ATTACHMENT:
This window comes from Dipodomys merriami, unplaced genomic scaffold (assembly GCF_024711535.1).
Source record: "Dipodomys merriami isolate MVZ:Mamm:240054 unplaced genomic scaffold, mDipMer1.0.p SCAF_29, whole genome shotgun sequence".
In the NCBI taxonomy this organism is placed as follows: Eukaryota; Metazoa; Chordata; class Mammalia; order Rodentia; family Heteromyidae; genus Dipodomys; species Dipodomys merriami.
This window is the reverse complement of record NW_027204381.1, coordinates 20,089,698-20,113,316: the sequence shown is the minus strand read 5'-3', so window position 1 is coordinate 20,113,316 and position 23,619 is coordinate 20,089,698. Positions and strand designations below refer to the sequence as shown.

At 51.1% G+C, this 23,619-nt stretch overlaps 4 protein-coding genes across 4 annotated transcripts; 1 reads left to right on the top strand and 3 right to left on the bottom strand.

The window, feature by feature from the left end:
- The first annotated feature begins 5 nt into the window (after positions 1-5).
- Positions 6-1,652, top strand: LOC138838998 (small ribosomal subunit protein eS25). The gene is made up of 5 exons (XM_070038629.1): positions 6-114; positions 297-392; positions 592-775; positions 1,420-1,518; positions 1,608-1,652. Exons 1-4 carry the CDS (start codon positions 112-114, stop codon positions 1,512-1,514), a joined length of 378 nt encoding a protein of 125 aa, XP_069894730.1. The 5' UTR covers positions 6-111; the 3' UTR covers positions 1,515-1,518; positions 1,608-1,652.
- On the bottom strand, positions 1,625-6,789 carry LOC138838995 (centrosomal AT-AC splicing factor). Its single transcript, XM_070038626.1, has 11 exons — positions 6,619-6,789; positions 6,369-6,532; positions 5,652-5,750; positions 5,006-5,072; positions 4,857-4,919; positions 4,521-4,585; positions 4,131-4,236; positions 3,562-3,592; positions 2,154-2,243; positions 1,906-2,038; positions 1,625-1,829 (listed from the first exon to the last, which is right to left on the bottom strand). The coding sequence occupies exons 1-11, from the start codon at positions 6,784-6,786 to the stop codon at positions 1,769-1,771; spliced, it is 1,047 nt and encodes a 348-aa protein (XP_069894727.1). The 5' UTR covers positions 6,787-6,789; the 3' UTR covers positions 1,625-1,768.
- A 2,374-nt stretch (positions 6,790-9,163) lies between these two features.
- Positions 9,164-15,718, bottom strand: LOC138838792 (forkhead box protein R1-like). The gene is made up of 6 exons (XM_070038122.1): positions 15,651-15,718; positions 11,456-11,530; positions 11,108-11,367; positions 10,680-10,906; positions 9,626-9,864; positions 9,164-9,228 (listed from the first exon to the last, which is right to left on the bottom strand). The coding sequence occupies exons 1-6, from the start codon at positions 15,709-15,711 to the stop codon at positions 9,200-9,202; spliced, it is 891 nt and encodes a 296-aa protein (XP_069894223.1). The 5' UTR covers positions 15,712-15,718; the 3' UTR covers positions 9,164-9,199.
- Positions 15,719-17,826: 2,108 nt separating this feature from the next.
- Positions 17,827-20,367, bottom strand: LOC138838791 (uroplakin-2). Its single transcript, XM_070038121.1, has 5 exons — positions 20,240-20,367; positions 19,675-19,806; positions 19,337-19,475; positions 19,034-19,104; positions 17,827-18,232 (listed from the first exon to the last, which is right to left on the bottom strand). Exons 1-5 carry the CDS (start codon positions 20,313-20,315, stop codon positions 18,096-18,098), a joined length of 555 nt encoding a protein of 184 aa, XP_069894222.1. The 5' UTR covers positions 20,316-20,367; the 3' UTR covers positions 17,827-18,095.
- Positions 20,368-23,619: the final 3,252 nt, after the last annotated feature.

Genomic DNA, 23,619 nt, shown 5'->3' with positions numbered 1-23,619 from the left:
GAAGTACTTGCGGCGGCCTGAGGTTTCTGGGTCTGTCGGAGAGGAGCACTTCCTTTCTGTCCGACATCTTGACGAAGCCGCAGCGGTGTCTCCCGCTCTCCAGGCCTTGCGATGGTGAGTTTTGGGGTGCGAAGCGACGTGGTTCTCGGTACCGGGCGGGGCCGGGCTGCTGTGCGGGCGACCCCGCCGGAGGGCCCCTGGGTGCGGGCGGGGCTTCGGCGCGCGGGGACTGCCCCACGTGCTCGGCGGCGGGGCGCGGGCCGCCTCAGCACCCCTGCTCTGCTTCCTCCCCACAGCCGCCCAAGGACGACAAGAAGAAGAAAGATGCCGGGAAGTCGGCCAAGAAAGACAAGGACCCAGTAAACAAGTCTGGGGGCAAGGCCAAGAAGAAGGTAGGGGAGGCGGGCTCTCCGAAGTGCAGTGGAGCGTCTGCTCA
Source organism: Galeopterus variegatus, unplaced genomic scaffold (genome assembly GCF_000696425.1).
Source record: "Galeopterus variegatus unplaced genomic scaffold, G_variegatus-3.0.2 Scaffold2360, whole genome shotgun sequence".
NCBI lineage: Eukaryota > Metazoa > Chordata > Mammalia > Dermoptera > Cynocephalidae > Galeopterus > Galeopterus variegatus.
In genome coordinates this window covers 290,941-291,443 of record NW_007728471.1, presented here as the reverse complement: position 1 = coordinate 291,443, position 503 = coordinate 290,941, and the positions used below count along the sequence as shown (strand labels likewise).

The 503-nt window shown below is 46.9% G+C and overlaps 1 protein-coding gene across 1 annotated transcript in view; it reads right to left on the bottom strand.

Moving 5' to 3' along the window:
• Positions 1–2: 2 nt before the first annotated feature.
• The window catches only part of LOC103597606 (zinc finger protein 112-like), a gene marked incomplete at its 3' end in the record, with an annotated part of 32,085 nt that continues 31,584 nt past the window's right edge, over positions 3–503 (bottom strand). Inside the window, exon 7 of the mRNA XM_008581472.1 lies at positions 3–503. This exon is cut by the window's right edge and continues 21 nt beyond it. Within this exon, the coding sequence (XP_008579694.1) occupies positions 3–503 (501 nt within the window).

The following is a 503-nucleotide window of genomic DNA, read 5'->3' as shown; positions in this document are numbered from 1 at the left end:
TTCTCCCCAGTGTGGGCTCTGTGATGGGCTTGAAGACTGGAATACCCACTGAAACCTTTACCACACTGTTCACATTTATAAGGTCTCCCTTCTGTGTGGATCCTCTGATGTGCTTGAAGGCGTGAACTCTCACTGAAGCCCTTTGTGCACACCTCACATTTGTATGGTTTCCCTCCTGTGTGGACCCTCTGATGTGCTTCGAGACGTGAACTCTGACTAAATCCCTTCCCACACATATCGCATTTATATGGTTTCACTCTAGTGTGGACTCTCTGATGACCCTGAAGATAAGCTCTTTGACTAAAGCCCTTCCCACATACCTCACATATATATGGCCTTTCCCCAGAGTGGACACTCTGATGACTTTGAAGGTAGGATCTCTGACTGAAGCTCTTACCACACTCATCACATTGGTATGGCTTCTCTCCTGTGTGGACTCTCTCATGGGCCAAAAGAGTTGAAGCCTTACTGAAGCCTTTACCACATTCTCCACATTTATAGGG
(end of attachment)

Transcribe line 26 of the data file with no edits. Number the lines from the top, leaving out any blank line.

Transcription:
TTCTCCCCAGTGTGGGCTCTGTGATGGGCTTGAAGACTGGAATACCCACTGAAACCTTTACCACACTGTTCACATTTATAAGGTCTCCCTTCTGTGTGGATCCTCTGATGTGCTTGAAGGCGTGAACTCTCACTGAAGCCCTTTGTGCACACCTCACATTTGTATGGTTTCCCTCCTGTGTGGACCCTCTGATGTGCTTCGAGACGTGAACTCTGACTAAATCCCTTCCCACACATATCGCATTTATATGGTTTCACTCTAGTGTGGACTCTCTGATGACCCTGAAGATAAGCTCTTTGACTAAAGCCCTTCCCACATACCTCACATATATATGGCCTTTCCCCAGAGTGGACACTCTGATGACTTTGAAGGTAGGATCTCTGACTGAAGCTCTTACCACACTCATCACATTGGTATGGCTTCTCTCCTGTGTGGACTCTCTCATGGGCCAAAAGAGTTGAAGCCTTACTGAAGCCTTTACCACATTCTCCACATTTATAGGG